Late Pliocene; Extinct.
Original Description (from Hollister, 1971, p. 293-294):
"This shell is large, shaggy, ponderous, biconic — the apical cone 85°, the body cone 50° — about eleven whorls, about the first five lost; the body, except for spines, tapering uniformly from the shoulder to the end of the canal with little or no waistlike contraction at the base of the body; seven equal squamous spiral cords from the shoulder cord to the bottom of the body; five more prominent squamous spirals pass across the back of the beak; above the shoulder there is a relatively flat area with two spiral threads; above this area is an upward-thrusting row of squamous spines up to about a centimeter high bordering the suture beyond; the suture is formed in a way to expose the first cord below the shoulder cord; the whorls of the spire progressively less spinose upward from the shoulder; on the beak five graduated squamous spiral cords, the largest at the top, with a secondary thread in the interstices; the aperture suboval, smooth within, the outer lip notched at the external cords; the inner lip a callus extending as a shield over the external cords, which shield folds at the top to form an anal notch; three transverse plicae on the arcuate columella, graduated in size, the largest above; the inner lip of the canal forming the flaring margin of a prominent, deeply perforated umbilicus. Height, 113 mm, width, 78 mm.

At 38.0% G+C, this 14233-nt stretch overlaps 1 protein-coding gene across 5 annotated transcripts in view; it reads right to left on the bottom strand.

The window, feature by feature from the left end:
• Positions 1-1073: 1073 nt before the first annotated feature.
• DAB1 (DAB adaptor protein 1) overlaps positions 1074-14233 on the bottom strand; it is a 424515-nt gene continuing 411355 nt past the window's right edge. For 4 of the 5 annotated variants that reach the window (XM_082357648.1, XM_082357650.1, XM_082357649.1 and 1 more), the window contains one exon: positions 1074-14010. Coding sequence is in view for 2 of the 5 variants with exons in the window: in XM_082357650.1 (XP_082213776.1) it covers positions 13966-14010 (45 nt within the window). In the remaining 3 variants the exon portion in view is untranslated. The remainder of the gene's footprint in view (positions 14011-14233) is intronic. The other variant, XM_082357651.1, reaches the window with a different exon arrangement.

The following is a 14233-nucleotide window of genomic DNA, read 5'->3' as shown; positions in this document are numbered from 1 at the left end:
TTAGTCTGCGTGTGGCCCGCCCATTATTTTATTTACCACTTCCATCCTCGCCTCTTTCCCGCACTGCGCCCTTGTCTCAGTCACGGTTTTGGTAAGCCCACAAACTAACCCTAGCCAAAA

This species is similar to V. locklini in that the body is not constricted but differs from it since that shell has but four or five primary cords around the base of the body, exclusive of the shoulder cord, while this has five or six more squamous spirals with no prominent groove at the base of the body.
Type. — Holotype PRI 28202.
Type locality. — This specimen was found on the Kissimmee River spoil bank about half a mile north of where V. locklini PRI 28206 was found; NE Section 24, T37S, R33 E, east side of canal, Highlands County, Florida. Pinecrest, Caloosahatchee Group, late Miocene.
Discussion. — This shell is named for Mrs. Howard Schriner, whose extensive collection of Vasum deposited in the Paleontological Research Institution has made this study possible."
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